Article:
January 28, 2007

Another Reason to Love Wisdom

Posted in fatherhood, literature at 9:31 pm by Jerry

While Becky was pregnant I kept on wondering (and mentioning to others), “What personality has entered my home?” And now that Emma is slowly unfolding her personality I’ve been trying to sharpen my listening skills. I so badly want to know who she is.

It is a wise father that knows his own child. – William Shakespeare

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January 23, 2007

Coaching My Champ

Posted in family, fatherhood, marriage at 12:16 pm by Jerry

So we wouldn’t forget, Becky and I both decided to write about our time at the hospital when our family of two became a family of three.

We arrived at the hospital at 1:30 p.m. We found out she was dilated at 5-6 cm. The resident doctor asked if Becky wanted the epidural, and Becky said softly, “Yes.” I followed immediately after with a prominent “YES,” revealing my need to protect my love from pain. The doctor saw that our message was clear and said that there was a line up for the epidurals, but it wouldn’t be long.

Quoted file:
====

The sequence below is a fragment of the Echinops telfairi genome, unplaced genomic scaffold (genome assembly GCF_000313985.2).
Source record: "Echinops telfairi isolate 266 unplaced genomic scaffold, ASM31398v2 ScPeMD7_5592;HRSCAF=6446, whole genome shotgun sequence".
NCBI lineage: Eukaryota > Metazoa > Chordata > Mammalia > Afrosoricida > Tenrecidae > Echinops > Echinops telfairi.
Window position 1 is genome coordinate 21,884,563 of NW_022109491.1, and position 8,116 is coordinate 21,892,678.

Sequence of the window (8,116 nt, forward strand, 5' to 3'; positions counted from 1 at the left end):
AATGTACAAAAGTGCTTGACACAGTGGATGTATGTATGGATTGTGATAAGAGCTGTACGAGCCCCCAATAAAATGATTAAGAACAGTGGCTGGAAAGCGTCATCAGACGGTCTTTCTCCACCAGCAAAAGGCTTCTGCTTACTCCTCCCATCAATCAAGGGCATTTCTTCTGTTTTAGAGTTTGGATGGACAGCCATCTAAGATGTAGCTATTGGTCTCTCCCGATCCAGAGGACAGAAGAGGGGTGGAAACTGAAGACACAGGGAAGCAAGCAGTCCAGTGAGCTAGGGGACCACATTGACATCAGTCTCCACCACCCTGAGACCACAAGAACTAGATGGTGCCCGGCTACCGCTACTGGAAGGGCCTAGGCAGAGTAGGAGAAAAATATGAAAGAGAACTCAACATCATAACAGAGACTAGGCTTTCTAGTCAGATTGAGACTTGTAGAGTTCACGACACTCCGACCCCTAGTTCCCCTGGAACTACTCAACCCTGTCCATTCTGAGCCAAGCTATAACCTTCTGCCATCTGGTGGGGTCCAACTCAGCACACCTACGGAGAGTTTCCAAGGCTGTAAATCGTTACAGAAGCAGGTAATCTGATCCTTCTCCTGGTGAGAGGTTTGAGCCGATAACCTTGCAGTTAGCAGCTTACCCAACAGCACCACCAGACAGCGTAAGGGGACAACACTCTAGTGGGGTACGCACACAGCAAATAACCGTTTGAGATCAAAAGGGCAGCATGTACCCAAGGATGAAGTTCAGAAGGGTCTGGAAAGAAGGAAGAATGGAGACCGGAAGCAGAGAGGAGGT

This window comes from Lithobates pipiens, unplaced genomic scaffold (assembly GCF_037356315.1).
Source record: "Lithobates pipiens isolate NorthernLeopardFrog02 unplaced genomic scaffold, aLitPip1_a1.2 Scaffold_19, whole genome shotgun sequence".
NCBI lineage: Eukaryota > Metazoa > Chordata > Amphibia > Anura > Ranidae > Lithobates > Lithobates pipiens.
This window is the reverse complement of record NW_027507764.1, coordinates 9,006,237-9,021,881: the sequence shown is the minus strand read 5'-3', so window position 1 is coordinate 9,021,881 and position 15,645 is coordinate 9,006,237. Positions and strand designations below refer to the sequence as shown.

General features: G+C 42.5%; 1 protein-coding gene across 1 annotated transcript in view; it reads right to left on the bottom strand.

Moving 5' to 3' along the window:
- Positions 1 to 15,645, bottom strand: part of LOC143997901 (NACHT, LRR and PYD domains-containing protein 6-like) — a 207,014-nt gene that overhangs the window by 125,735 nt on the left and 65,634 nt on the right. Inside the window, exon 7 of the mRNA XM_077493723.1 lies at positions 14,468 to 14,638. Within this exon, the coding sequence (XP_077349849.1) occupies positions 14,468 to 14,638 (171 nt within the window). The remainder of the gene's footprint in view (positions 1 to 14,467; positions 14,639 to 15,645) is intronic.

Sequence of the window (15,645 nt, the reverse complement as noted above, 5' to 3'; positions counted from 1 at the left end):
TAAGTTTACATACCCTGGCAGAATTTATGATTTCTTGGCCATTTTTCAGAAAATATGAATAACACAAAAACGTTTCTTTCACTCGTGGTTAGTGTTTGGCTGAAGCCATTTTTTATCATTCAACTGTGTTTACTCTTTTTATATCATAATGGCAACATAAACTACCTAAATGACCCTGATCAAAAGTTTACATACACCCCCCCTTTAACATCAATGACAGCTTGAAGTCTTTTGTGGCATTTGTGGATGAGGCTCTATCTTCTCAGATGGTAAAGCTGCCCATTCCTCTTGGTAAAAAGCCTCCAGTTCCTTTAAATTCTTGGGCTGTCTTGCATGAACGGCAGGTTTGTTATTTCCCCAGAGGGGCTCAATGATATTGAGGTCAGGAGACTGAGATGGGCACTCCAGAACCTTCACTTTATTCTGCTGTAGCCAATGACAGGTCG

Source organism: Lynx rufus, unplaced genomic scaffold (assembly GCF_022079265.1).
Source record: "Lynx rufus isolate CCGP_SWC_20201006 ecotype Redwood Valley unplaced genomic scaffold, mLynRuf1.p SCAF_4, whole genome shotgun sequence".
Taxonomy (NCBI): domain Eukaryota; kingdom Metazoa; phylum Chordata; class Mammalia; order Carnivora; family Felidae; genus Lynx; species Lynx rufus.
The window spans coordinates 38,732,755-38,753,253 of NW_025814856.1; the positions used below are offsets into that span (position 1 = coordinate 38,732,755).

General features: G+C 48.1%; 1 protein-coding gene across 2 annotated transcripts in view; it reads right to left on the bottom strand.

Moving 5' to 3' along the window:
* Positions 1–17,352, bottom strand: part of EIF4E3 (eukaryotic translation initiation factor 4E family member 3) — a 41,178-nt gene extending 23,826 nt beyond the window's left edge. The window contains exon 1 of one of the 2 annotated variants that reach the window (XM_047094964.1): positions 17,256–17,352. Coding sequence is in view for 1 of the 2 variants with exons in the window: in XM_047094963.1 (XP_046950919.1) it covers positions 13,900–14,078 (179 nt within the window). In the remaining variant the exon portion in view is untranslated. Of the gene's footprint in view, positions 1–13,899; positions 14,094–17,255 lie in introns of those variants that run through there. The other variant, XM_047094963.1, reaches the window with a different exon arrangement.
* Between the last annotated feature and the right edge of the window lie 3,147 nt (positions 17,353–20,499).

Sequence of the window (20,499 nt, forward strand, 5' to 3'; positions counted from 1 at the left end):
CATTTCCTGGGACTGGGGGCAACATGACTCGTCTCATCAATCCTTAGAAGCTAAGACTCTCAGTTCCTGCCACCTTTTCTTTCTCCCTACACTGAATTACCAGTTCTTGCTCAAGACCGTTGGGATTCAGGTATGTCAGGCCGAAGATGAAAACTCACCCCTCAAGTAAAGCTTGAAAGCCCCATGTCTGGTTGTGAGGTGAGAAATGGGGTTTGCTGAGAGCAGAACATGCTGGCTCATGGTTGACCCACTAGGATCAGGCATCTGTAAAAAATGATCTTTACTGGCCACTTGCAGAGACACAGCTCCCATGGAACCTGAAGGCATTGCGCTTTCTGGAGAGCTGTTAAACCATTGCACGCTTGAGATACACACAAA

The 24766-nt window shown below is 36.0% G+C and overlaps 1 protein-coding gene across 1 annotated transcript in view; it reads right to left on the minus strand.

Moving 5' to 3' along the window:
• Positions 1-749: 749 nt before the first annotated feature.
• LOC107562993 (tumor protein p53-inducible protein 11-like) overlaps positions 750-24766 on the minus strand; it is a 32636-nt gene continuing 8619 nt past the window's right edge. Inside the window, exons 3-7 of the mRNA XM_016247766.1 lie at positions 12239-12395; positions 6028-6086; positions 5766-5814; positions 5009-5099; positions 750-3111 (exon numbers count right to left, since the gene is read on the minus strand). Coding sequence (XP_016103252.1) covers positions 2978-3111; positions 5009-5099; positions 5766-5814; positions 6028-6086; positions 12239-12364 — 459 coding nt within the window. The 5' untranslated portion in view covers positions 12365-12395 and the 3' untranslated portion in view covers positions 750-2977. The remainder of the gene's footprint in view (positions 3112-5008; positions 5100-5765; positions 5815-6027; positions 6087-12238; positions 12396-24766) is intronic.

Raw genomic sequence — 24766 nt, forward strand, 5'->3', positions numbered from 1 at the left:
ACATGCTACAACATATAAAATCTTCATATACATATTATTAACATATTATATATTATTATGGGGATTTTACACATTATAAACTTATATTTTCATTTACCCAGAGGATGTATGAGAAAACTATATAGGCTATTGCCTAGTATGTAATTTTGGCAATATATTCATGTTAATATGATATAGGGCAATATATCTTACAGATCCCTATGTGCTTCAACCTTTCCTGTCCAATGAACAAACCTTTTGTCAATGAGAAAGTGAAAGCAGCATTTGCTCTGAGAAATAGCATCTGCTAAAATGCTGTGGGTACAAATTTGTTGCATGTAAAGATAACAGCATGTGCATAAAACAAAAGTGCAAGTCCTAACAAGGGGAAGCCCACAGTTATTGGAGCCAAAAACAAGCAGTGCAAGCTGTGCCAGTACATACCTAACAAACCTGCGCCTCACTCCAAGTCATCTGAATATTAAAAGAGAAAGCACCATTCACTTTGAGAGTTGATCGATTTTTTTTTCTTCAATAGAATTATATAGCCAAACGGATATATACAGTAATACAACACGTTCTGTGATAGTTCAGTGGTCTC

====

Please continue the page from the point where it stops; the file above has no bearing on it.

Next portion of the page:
I got the odd chuckle from doctors and nurses when they saw that I always had my pocket watch in hand, timing contractions, how far they were apart, and how many there were in the last hour. But they didn’t seem to mind when I had all the information about Becky’s record of contractions over the last hour, afternoon, day, or the last couple of days.

At 4pm I began to worry how long it would take for Becky to get her epidural. She could be dilating faster than the epidural line was moving and I wouldn’t be able to do anything about it! So I went to find the nurses to communicate my concerns. I know they caught the urgency in my voice but I don’t know if that was the reason they bumped Becky up in the line. Either way I was glad to see that they finally took us up to the delivery room for Becky’s epidural at 5 p.m.